The spies went, and came back bearing the fruit of the land. They described the land to the Jews as the ultimate Super Sized country; the fruit was huge (eight people were needed to carry one cluster of grapes), the people were gigantic, and inhabitants were dying all over the place (As a favor to the spies, G-d arranged that a lot of people should die so that, due to their grief, no one would notice the spies. However, when someone is looking for bad, they will find it even in the good being done for them). The Jews began to fear going to Israel, and started talking about going back to Egypt, ignoring the protests of Yehoshua and Caleb, the two righteous spies, who tried to tell the people how good the land was. The Jews became so hysterical that the entire nation wept all night long.

G-d was so angry that He threatened to destroy the entire nation and rebuild it from Moshe alone, but Moshe prayed very hard. He said that if G-d did so, all the nations would claim that G-d could only beat one king (Pharaoh), but not the 31 kings living in Israel so He killed His people before they got to Israel. Moshe also used the 13 Attributes of Mercy, a special formula for praying which G-d had told Moshe never returns without results. In the end, G-d acquiesced and said that He would not wipe out the Jewish nation for their grievous sin of not believing in Him and His promises about the Holy Land. However, G-d swore that all the adults who did not believe Him would never see the land – they would die out slowly over forty years of wandering in the desert. (The forty years paralleled the forty days the spies spent in the Holy Land gathering evil information to tell the Jews.)

Additionally, the night that the Jews cried for no reason was the night of Tisha B’Av (the ninth of the Hebrew month of Av), and G-d declared that it would be the night on which Jews would cry forever. Sure enough, on Tisha B’Av we lost both our first and second Temples, the Jews were expelled from Spain in 1492, World War I began — a war whose outcome triggered World War II and its Holocaust, The Final Solution was decreed and signed by Goring YS’V the day before Tisha B’Av 1941, and the cattle cars left Warsaw, the largest ghetto with 400,000 Jews, on Tisha B’Av 1942. Although this seems like an awful lot of punishment for one sin, we need to understand that the underlying mistake of the Jews’ tears was their lack of complete faith that G-d can deliver on His promises. This lack of faith in G-d’s ability continues to be the cause of our pain and suffering as a nation.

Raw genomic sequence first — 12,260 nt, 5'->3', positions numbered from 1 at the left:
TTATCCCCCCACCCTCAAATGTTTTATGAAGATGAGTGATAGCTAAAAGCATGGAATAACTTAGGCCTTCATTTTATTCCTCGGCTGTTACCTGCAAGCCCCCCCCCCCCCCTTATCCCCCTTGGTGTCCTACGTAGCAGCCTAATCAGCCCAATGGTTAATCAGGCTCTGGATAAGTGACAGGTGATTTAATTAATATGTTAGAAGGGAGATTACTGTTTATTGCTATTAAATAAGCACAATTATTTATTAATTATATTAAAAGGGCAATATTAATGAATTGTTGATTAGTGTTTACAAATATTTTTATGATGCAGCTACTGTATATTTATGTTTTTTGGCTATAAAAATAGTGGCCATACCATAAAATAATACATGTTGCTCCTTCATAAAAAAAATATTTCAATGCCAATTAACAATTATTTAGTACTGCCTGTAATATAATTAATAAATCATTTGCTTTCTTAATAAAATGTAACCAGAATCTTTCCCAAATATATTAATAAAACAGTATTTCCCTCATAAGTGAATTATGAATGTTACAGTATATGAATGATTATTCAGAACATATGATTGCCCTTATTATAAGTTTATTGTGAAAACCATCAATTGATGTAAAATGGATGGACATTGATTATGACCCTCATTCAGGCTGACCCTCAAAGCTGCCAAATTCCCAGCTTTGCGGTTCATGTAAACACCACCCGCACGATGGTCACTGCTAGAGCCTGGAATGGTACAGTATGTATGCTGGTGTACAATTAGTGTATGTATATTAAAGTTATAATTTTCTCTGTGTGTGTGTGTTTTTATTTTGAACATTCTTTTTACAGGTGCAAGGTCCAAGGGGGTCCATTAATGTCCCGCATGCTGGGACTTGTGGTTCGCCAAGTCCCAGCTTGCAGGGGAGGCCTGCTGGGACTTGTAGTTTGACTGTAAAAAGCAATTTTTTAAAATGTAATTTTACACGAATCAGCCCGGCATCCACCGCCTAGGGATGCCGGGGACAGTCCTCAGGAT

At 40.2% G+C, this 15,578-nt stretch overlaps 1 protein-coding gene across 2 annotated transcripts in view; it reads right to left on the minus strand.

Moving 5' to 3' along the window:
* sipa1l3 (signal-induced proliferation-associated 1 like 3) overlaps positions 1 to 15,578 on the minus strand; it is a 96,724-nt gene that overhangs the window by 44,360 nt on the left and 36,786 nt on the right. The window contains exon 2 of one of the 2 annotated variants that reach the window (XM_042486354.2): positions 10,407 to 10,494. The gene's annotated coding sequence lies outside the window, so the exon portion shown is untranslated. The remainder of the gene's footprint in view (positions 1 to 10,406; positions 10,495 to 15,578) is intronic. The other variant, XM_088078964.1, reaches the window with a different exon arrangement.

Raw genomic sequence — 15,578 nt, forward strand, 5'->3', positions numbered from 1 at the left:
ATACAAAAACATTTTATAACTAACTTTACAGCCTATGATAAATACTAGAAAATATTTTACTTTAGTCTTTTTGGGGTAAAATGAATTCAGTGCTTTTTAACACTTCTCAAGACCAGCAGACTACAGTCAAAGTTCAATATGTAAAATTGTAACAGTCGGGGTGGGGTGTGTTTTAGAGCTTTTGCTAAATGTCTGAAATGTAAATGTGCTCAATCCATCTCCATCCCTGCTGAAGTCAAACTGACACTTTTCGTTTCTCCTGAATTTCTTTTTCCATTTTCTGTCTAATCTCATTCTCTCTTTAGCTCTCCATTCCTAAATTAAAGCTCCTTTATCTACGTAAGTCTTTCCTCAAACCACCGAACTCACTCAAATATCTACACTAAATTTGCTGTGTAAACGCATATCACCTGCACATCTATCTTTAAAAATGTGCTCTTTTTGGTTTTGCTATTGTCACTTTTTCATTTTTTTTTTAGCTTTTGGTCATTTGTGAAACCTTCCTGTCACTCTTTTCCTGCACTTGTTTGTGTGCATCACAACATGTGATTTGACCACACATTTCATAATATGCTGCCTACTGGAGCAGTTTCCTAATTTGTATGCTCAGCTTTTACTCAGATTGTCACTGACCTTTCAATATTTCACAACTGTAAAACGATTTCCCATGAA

After G-d spelled out the decree, a number of Jews suddenly felt remorse, and decided to go up and conquer Israel. Moshe told them not to go, as G-d had just decreed forty years of wandering. They went anyway, but G-d was not with them, and they were easily defeated by an army of Canaanites that they encountered immediately.

The Torah next describes the libations (offerings of wine and flour) which were brought along with the different sacrifices offered in the Temple. O.K. I was a teacher for eight years in NYC, and old habits die hard, so for homework I’m asking you to email me an answer as to what is the significance of the juxtaposition of the story of the spies and the libations. They seem to be totally unrelated, so why are they right next to each other in the Torah?